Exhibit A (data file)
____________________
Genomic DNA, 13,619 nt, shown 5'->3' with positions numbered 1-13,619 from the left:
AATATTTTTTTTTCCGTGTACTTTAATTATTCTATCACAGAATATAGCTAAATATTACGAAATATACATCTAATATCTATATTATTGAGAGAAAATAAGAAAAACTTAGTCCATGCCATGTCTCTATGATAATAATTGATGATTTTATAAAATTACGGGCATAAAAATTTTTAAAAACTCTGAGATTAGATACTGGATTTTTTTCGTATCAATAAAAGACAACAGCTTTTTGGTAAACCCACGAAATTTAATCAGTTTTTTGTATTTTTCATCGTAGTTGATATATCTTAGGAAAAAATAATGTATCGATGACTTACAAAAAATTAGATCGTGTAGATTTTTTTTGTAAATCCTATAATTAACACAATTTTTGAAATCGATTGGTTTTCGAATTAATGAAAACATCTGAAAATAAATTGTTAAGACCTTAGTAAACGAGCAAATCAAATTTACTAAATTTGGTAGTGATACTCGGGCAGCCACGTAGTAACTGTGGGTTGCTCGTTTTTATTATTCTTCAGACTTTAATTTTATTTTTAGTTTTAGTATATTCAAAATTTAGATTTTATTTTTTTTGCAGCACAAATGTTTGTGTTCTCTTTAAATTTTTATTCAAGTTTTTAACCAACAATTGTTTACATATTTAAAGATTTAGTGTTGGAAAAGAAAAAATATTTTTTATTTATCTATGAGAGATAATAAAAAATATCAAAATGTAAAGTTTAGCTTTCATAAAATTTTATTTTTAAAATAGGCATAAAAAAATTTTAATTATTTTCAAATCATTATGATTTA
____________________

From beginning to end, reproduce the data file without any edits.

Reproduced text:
Genomic DNA, 13,619 nt, shown 5'->3' with positions numbered 1-13,619 from the left:
AATATTTTTTTTTCCGTGTACTTTAATTATTCTATCACAGAATATAGCTAAATATTACGAAATATACATCTAATATCTATATTATTGAGAGAAAATAAGAAAAACTTAGTCCATGCCATGTCTCTATGATAATAATTGATGATTTTATAAAATTACGGGCATAAAAATTTTTAAAAACTCTGAGATTAGATACTGGATTTTTTTCGTATCAATAAAAGACAACAGCTTTTTGGTAAACCCACGAAATTTAATCAGTTTTTTGTATTTTTCATCGTAGTTGATATATCTTAGGAAAAAATAATGTATCGATGACTTACAAAAAATTAGATCGTGTAGATTTTTTTTGTAAATCCTATAATTAACACAATTTTTGAAATCGATTGGTTTTCGAATTAATGAAAACATCTGAAAATAAATTGTTAAGACCTTAGTAAACGAGCAAATCAAATTTACTAAATTTGGTAGTGATACTCGGGCAGCCACGTAGTAACTGTGGGTTGCTCGTTTTTATTATTCTTCAGACTTTAATTTTATTTTTAGTTTTAGTATATTCAAAATTTAGATTTTATTTTTTTTGCAGCACAAATGTTTGTGTTCTCTTTAAATTTTTATTCAAGTTTTTAACCAACAATTGTTTACATATTTAAAGATTTAGTGTTGGAAAAGAAAAAATATTTTTTATTTATCTATGAGAGATAATAAAAAATATCAAAATGTAAAGTTTAGCTTTCATAAAATTTTATTTTTAAAATAGGCATAAAAAAATTTTAATTATTTTCAAATCATTATGATTTA